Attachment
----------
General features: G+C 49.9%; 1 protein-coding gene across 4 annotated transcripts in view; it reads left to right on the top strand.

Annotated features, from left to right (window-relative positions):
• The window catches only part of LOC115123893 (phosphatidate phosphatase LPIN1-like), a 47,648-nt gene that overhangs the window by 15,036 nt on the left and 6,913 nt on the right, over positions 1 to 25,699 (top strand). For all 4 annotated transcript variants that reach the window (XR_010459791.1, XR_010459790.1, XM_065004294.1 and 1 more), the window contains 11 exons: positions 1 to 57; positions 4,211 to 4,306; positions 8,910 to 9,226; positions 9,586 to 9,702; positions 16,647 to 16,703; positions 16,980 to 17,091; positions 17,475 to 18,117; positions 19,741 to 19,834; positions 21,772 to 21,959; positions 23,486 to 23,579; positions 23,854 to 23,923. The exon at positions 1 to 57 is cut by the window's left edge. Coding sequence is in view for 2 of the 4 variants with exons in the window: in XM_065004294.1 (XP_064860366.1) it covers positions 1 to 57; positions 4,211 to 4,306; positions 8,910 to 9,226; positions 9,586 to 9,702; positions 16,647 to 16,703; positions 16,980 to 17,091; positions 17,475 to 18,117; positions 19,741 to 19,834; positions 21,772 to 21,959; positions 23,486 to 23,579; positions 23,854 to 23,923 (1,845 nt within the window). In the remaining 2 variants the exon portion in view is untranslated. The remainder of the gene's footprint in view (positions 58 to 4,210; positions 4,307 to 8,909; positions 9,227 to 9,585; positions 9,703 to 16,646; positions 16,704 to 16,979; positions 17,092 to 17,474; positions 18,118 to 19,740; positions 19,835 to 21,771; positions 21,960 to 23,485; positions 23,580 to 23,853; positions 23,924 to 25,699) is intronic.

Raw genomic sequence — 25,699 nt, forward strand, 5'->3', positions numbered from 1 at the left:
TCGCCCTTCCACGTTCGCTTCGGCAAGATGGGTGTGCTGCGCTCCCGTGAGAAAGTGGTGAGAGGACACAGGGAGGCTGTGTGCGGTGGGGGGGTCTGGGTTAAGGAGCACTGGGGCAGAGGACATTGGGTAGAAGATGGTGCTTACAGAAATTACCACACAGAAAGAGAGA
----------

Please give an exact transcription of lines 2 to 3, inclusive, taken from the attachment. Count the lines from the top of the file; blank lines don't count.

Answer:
Annotated features, from left to right (window-relative positions):
• The window catches only part of LOC115123893 (phosphatidate phosphatase LPIN1-like), a 47,648-nt gene that overhangs the window by 15,036 nt on the left and 6,913 nt on the right, over positions 1 to 25,699 (top strand). For all 4 annotated transcript variants that reach the window (XR_010459791.1, XR_010459790.1, XM_065004294.1 and 1 more), the window contains 11 exons: positions 1 to 57; positions 4,211 to 4,306; positions 8,910 to 9,226; positions 9,586 to 9,702; positions 16,647 to 16,703; positions 16,980 to 17,091; positions 17,475 to 18,117; positions 19,741 to 19,834; positions 21,772 to 21,959; positions 23,486 to 23,579; positions 23,854 to 23,923. The exon at positions 1 to 57 is cut by the window's left edge. Coding sequence is in view for 2 of the 4 variants with exons in the window: in XM_065004294.1 (XP_064860366.1) it covers positions 1 to 57; positions 4,211 to 4,306; positions 8,910 to 9,226; positions 9,586 to 9,702; positions 16,647 to 16,703; positions 16,980 to 17,091; positions 17,475 to 18,117; positions 19,741 to 19,834; positions 21,772 to 21,959; positions 23,486 to 23,579; positions 23,854 to 23,923 (1,845 nt within the window). In the remaining 2 variants the exon portion in view is untranslated. The remainder of the gene's footprint in view (positions 58 to 4,210; positions 4,307 to 8,909; positions 9,227 to 9,585; positions 9,703 to 16,646; positions 16,704 to 16,979; positions 17,092 to 17,474; positions 18,118 to 19,740; positions 19,835 to 21,771; positions 21,960 to 23,485; positions 23,580 to 23,853; positions 23,924 to 25,699) is intronic.